Wissot: All of my heroes have been women (column)
All of Willie Nelson’s heroes were cowboys. All of mine have been women.
It may seem strange to you that I have chosen only women for an honor unfairly and inaccurately assigned to men. When we think of heroes, we often think of acts of bravery involving physical courage and risk to one’s life. That is why soldiers, police officers, firefighters and emergency responders, who put themselves in harm’s way, are natural candidates for heroic acknowledgement.
And while that is true for the brave souls who protect us and take risks we choose not to, it is not representative of the kind of courage most of us, male and female, are called upon to display in our less dangerous lives. For us, acting heroically means overcoming emotional fears and persisting in the face of significant adversity.
The heroism practiced by ordinary men and women is not as suspenseful and fraught with peril as is the bravery displayed by our finest in uniform. But that doesn’t mean it is any less worthy or laudatory.
Take my mother, for instance. She never fought on a battlefield, arrested criminals or rescued people from burning buildings, but what she did for me was terribly heroic: She saved my life.
You see, I was what can best be described as an unruly misfit, a rebel without a cause. I smoked and drank when I was 13, had my first sexual encounter at 14, stole hubcaps off of cars, made horrible grades in school and lacked any meaningful direction in my life. You might say I was negatively precocious; or, as my mother told me many times, “You may not be headed for prison, but you certainly are headed for no good.”
So why was my mother a hero to me? Simple. She believed in me before I believed in myself. That is the greatest gift a parent can give to a child. She gave me hope that what I thought was impossible could be possible.
By the time I was 18, I had straightened up and begun to fly right, so to speak. Rescuing somebody from emotional miasma may not be worthy of a program on cable, but I would gladly and gratefully award my mother the Medal of Honor for saving me from myself.
My wife is another one of my heroes. We have been married for 22 years and as is true for many couples, it hasn’t always been easy. I have suffered from depression really all my life. My father suffered from it. His mother did. His sister did. Depression ran in my family. Only we never called it depression back then. We labeled it as mood swings. I’ve always been one bad mood away from pessimism and two bad moods away from despair.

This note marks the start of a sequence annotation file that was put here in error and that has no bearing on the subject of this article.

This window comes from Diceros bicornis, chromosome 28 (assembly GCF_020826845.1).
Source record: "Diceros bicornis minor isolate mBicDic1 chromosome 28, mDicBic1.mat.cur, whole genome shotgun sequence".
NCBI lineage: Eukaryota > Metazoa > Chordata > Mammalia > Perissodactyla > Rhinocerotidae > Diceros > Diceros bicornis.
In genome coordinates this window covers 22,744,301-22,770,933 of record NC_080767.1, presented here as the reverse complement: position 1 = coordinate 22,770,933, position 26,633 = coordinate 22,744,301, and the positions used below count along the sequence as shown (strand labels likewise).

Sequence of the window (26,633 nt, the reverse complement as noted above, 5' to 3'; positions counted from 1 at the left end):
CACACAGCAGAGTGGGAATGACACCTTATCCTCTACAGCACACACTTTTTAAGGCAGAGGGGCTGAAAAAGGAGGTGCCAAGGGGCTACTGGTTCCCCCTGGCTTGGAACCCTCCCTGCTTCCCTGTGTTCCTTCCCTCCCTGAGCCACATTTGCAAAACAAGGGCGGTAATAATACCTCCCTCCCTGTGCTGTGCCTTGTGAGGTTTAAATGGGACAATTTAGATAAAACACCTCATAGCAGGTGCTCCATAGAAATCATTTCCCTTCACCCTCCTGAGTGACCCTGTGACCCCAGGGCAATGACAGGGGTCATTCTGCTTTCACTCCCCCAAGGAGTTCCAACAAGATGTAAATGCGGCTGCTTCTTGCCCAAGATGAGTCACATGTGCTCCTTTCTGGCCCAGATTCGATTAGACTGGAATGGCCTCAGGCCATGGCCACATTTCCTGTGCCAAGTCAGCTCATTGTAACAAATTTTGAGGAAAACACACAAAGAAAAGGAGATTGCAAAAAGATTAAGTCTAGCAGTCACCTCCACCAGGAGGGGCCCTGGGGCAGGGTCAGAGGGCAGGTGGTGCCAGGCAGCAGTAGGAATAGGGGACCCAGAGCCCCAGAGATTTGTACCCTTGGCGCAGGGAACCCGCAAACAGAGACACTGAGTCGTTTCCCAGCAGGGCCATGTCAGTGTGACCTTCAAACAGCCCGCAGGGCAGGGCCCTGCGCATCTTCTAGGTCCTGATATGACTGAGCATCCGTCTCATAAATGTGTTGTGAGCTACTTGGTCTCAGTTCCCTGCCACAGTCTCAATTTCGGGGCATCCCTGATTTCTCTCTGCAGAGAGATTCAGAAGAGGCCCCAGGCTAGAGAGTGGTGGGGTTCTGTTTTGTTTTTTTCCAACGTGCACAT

My wife put up with my depression as best she could. At its worst, she swore she loved me but couldn’t live with me anymore. She offered to move across the street so we could still be together, just not in the same house. God bless her. She stuck it out with me until I finally sought psychiatric treatment six years into our marriage.
Through the “miracle” of therapy and Wellbutrin, I was able to achieve a modicum of emotional stability. Ten years later, when I relapsed, Zoloft was added to my daily medication. The medication helped regulate my moods but would not have been enough to maintain my sanity. I needed my wife’s unwavering support. She made me feel loved. Unconditionally loved. Sadly, I was ill equipped then to reciprocate. That’s why she was heroic and I was not. Heroes can do what lesser mortals like me can’t.
My last set of heroes is my daughters. My daughters were a product of my first marriage, which lasted 13 years. Many of my problems that I have already alluded to were clearly present in that marriage. It ended badly because of me. My kids were 8 and 10 at the time.
Children don’t ask their parents to divorce. Except in cases of acute parental abuse, why would they? Kids don’t hope their parents will allow them to visit one of their parents on the weekends; kids don’t dream of wanting to feel divided in their loyalties to their parents; kids don’t wish to be part of an emotional drama not of their own making; kids are asked to make the best of what their parents have chosen to do with their marriage. I don’t blame kids for not liking it. Why should they?
My daughters did not come out of the divorce unscathed. But they did emerge resilient. They have both managed to enjoy successful careers, handle relationships better than their parents did and exhibit far more maturity than I was able to when I was their age. In short, they have overcome their fears and dealt with adversities not because of me but in spite of me. They are heroic, in my estimation, because they didn’t allow a disturbed father and a disrupted childhood to spoil the satisfactions of adulthood.
So there you have it. These are the women who are my heroes. If you don’t like it, then let me know. I’ll be happy to step outside and settle it man to man.
Jay Wissot is a resident of Denver and Vail.
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